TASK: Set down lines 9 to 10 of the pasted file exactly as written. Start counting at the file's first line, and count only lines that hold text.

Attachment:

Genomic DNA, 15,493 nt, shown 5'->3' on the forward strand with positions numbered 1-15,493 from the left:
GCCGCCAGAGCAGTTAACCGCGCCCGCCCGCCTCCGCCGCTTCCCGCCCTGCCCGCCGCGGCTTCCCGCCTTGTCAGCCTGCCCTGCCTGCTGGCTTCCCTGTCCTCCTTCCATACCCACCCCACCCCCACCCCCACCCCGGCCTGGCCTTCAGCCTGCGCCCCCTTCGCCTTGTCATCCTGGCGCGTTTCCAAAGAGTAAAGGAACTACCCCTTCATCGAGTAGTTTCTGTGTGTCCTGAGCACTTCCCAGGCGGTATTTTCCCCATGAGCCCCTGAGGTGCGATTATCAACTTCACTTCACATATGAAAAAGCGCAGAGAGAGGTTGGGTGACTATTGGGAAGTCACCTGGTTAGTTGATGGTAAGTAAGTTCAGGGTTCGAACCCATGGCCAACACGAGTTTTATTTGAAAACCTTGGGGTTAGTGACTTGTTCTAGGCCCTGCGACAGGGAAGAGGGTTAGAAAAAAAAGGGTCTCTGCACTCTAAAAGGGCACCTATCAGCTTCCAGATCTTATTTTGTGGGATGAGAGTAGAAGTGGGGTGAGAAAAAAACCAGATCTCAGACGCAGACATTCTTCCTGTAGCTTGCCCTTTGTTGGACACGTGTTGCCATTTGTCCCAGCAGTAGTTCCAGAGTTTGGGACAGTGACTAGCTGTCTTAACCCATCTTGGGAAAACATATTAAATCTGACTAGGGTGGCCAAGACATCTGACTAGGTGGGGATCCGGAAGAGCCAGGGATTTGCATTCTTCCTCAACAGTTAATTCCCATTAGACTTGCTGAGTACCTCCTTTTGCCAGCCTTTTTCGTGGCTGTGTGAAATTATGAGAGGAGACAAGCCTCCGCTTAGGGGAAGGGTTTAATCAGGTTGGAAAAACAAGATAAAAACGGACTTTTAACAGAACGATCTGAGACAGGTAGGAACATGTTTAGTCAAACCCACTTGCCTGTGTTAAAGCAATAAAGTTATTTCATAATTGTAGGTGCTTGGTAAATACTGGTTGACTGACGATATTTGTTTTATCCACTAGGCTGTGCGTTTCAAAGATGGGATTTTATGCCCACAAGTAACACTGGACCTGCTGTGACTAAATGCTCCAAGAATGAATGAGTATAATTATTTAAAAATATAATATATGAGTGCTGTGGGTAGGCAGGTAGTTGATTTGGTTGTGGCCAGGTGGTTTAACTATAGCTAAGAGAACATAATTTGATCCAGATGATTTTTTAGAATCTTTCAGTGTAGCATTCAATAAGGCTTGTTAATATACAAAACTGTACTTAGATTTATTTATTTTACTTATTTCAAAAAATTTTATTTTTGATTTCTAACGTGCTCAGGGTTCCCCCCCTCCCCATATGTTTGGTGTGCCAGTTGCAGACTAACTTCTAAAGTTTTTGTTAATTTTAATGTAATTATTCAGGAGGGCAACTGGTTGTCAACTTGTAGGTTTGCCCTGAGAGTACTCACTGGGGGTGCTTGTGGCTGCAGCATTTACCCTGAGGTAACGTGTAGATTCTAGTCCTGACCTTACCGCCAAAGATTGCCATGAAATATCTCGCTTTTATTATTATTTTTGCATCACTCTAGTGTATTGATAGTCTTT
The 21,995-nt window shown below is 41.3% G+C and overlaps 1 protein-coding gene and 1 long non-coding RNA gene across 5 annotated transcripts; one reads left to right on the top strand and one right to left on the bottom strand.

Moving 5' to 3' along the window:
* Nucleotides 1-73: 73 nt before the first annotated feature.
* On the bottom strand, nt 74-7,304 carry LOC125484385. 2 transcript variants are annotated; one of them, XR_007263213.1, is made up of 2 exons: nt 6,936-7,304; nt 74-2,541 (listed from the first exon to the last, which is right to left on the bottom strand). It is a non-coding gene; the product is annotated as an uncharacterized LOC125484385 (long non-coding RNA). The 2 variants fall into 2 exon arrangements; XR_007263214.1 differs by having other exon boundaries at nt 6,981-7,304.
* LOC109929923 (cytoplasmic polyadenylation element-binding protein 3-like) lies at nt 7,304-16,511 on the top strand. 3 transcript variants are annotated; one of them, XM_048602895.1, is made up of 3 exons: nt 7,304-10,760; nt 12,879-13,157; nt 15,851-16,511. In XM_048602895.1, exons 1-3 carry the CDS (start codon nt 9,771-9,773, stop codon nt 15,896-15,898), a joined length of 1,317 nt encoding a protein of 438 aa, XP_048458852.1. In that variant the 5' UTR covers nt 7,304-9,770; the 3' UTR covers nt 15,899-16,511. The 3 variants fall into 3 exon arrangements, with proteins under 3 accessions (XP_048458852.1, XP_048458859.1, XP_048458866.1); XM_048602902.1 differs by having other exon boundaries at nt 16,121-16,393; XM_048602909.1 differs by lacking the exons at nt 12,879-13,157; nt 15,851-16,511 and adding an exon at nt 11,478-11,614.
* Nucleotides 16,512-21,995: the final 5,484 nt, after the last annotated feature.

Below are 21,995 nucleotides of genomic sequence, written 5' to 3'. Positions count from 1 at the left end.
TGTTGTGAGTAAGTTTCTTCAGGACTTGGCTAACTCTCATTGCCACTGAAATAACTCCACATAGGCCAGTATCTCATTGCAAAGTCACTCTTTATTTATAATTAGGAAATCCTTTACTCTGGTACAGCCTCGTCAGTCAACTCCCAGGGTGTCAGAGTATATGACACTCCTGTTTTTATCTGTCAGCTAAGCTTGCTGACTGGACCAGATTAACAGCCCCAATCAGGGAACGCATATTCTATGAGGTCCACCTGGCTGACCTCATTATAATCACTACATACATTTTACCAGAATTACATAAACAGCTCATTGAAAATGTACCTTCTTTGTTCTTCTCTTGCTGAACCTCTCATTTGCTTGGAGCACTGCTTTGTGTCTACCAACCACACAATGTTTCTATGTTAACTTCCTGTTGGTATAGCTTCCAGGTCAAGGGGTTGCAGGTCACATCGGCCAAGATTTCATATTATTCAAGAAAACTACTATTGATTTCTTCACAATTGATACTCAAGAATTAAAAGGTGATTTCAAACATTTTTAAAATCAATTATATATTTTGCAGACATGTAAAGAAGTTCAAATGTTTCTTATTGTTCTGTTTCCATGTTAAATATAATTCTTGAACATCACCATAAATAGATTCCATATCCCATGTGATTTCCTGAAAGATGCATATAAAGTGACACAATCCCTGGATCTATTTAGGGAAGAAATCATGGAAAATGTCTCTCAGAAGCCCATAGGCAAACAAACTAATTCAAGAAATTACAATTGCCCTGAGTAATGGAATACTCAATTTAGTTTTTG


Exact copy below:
Below are 21,995 nucleotides of genomic sequence, written 5' to 3'. Positions count from 1 at the left end.
TGTTGTGAGTAAGTTTCTTCAGGACTTGGCTAACTCTCATTGCCACTGAAATAACTCCACATAGGCCAGTATCTCATTGCAAAGTCACTCTTTATTTATAATTAGGAAATCCTTTACTCTGGTACAGCCTCGTCAGTCAACTCCCAGGGTGTCAGAGTATATGACACTCCTGTTTTTATCTGTCAGCTAAGCTTGCTGACTGGACCAGATTAACAGCCCCAATCAGGGAACGCATATTCTATGAGGTCCACCTGGCTGACCTCATTATAATCACTACATACATTTTACCAGAATTACATAAACAGCTCATTGAAAATGTACCTTCTTTGTTCTTCTCTTGCTGAACCTCTCATTTGCTTGGAGCACTGCTTTGTGTCTACCAACCACACAATGTTTCTATGTTAACTTCCTGTTGGTATAGCTTCCAGGTCAAGGGGTTGCAGGTCACATCGGCCAAGATTTCATATTATTCAAGAAAACTACTATTGATTTCTTCACAATTGATACTCAAGAATTAAAAGGTGATTTCAAACATTTTTAAAATCAATTATATATTTTGCAGACATGTAAAGAAGTTCAAATGTTTCTTATTGTTCTGTTTCCATGTTAAATATAATTCTTGAACATCACCATAAATAGATTCCATATCCCATGTGATTTCCTGAAAGATGCATATAAAGTGACACAATCCCTGGATCTATTTAGGGAAGAAATCATGGAAAATGTCTCTCAGAAGCCCATAGGCAAACAAACTAATTCAAGAAATTACAATTGCCCTGAGTAATGGAATACTCAATTTAGTTTTTG